Publication Date

2011-07-21

Availability

Open access

Embargo Period

2011-07-21

Degree Type

Dissertation

Degree Name

Doctor of Philosophy (PHD)

Department

Biology (Arts and Sciences)

Date of Defense

2011-04-13

First Committee Member

Donald DeAngelis

Second Committee Member

Michael Gaines

Third Committee Member

Steven Green

Fourth Committee Member

James Nichols

Abstract

The Everglades, a wetland ecosystem unique to southern Florida has been degraded by the loss of nearly half of its area to urban and agricultural development as well as by alterations to Florida’s hydrology. Modifications to the flow of water to the Everglades have altered the remaining portion of the Everglades. Most prominent among these changes in the remaining Everglades is the loss of tree islands with a disproportionately greater loss of larger tree islands. Despite their significance as “keystone habitats”, our understanding of how changes to Everglades tree islands will affect fauna is poor. In the work presented, 16 study tree islands of Rock Reef Pass, Everglades National Park, Homestead, FL, were classified into three size classes (large, medium and small) and used animal capture histories collected between February 1994 and December 2005 to investigate the relationship between tree island size classes and indirect indicators of adult female hispid cotton rat (Sigmodon hispidus) and marsh rice rat (Oryzomys palustris) fitness and reproduction. Adult female S. hispidus and O. palustris body weights were used as an indicator of adult female fitness and compared among tree island size classes. The proportions of reproductively active females, the proportions of captures of individuals in the juvenile age class and the number of juveniles per female were used as indirect indicators of female reproduction and compared among island size classes. Animal capture histories were also used to perform multi-state mark-recapture analyses, where sates were defined as three island size classes, to draw inferences about state-specific rates of survival and state transition probabilities for Oryzomys palustris and Sigmodon hispidus as a function of the most salient features of the Everglades ecosystem, namely, its tree islands and its seasonal wet and dry periods. Specifically, Akaike’s, information criterion (AIC) was used to make inferences about factors influencing survival and transition probabilities by comparing the relative fit among models where survival and transition rates are described as functions of tree island size classes and as a function of environmental variables that distinguish seasonal periods (monthly water levels, total monthly rainfall, mean air temperature, days dry, days inundated). The probabilities of individuals remaining within the same island size class were interpreted as an indirect indicator of size-class specific tree island use. Results indicated that greater proportions of S. hispidus adult females were reproductively active and had higher fitness on larger islands than females on smaller islands. The body weights of S. hispidus adult females, the proportions of individuals in the juvenile age class and the number of juveniles per female, were positively correlated with tree island area while the proportions of reproductively active S. hispidus females were not. When compared among tree island size classes, S. hispidus females recaptured on the same large island weighed more than females recaptured on the same and medium or small island suggesting that females with greater fitness are found on larger tree islands. The proportions of reproductively active S. hispidus females and of individuals in the juvenile age class were greater on larger tree islands than on smaller islands, although the number of juveniles per females did not differ among tree islands. The results also indicated that differences in the fitness and reproductive condition of O. palustris females are not as distinct among females on different size tree islands. The body weights O. palustris adult females, the proportions of juveniles and the number of juveniles per female were not correlated with island area, while the proportions of reproductively active females were negatively correlated with tree island area. The body weights of O. palustris adult females recaptured on the same large tree island were higher than those of females on smaller islands while the proportions of females that were reproductively active and the proportions of captures of juveniles were higher on small islands than on large islands. Mark-recapture analysis provided evidence that overall, Sigmodon hispidus survival rates were higher on larger islands than on smaller islands. Evidence was not found that Oryzomys palustris survival rates differed among size classes, perhaps due to the limited spatial scale of this study relative to the spatial sale of O. palustris habitat use. Both species’ survival probabilities differed between seasons with Oryzomys palustris having higher survivorship during wet seasons and Sigmodon hispidus during the dry season. Both Oryzomys palustris and Sigmodon hispidus were more likely to remain on large island than on smaller islands.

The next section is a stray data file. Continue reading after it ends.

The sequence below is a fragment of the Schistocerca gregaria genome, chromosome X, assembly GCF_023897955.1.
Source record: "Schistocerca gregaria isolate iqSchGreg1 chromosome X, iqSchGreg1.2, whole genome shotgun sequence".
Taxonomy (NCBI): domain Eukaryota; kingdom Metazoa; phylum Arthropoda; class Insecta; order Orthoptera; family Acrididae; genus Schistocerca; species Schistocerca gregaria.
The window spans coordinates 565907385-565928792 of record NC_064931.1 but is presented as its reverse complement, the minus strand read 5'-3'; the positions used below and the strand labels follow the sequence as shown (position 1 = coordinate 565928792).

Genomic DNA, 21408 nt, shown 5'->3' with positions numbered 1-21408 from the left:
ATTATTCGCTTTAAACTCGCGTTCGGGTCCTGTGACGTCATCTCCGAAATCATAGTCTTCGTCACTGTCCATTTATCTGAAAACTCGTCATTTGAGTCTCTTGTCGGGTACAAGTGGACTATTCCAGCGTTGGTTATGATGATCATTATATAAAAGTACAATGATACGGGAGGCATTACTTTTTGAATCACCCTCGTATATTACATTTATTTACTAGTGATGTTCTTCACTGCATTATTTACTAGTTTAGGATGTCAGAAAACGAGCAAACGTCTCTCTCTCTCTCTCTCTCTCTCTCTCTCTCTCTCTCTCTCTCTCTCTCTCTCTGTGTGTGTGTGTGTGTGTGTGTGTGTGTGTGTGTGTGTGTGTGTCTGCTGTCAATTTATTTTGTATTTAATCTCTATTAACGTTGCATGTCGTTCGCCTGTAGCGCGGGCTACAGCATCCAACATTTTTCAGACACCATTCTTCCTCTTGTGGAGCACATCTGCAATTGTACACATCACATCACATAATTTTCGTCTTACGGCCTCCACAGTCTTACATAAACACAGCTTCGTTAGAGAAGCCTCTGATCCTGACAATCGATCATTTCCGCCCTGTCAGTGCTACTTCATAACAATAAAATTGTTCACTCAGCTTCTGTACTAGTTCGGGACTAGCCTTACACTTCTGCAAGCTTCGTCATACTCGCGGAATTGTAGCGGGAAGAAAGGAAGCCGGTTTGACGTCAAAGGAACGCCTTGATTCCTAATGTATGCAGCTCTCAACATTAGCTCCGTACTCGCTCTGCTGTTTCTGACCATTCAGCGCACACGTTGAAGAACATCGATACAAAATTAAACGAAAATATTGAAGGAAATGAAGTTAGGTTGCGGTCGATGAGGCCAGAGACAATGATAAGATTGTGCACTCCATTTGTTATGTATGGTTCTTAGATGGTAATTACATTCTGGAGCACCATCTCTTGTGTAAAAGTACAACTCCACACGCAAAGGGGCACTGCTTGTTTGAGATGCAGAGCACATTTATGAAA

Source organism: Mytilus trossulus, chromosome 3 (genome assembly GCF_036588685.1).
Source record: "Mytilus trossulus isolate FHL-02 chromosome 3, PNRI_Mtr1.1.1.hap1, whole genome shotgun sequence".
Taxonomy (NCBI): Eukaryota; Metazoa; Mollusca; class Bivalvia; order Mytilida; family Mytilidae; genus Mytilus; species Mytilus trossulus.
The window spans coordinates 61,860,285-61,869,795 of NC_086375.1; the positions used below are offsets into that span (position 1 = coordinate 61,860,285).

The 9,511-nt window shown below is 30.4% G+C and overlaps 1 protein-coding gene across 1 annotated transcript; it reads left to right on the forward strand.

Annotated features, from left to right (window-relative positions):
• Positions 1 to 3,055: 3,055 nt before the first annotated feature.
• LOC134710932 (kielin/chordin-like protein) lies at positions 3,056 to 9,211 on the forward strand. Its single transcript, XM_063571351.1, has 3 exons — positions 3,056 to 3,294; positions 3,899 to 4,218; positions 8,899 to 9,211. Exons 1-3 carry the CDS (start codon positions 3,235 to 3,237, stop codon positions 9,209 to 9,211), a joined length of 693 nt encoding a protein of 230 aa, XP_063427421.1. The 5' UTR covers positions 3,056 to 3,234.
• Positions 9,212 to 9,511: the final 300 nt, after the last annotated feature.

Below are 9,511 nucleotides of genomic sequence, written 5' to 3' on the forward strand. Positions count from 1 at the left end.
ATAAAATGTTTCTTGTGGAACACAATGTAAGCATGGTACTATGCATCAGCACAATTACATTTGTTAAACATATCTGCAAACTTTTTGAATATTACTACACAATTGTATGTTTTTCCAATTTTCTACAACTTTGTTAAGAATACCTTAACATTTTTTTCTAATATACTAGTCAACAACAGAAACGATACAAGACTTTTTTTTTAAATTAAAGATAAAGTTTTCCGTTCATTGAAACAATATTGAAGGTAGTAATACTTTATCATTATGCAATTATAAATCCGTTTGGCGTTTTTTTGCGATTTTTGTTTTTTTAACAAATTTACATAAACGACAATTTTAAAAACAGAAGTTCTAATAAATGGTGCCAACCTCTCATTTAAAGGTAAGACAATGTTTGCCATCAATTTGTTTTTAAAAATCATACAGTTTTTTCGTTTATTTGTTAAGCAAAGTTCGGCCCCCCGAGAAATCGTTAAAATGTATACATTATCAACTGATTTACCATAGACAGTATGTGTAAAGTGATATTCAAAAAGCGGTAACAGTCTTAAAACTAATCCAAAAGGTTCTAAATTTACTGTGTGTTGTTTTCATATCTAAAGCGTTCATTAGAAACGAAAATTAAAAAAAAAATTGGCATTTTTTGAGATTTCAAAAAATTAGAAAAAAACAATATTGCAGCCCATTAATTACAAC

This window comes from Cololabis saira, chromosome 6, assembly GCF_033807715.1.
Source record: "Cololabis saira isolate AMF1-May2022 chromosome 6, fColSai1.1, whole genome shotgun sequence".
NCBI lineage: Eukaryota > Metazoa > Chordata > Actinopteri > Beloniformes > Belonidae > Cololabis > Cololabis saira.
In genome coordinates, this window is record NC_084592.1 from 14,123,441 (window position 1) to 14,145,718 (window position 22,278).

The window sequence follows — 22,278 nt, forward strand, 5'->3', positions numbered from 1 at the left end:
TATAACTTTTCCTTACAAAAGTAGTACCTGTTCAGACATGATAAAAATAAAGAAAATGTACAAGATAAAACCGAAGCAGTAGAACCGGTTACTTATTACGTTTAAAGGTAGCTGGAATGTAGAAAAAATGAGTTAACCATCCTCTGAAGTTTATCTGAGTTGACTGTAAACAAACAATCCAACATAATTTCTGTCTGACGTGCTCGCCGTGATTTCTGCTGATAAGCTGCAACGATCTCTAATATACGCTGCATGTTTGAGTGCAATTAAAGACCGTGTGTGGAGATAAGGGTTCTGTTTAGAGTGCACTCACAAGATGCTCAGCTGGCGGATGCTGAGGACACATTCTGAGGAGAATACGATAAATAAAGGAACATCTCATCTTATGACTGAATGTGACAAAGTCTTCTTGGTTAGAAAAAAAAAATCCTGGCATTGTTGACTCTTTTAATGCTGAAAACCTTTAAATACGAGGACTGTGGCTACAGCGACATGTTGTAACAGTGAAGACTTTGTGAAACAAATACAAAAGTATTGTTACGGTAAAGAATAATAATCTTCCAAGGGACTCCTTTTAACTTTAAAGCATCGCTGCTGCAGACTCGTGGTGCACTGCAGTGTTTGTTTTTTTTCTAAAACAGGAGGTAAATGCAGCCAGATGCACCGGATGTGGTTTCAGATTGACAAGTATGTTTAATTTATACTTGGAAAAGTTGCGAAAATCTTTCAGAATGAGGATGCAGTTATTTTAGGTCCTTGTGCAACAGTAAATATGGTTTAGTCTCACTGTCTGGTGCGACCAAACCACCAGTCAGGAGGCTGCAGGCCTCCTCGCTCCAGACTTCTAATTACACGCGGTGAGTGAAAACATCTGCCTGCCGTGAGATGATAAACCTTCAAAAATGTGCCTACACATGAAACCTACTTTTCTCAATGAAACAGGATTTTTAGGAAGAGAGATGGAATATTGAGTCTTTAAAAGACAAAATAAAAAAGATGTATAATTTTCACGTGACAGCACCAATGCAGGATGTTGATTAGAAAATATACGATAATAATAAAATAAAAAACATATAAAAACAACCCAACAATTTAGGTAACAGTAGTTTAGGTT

Keywords

Florida; Everglades; Tree Islands; Sigmodon hispidus; Oryzomys palustris

Share

COinS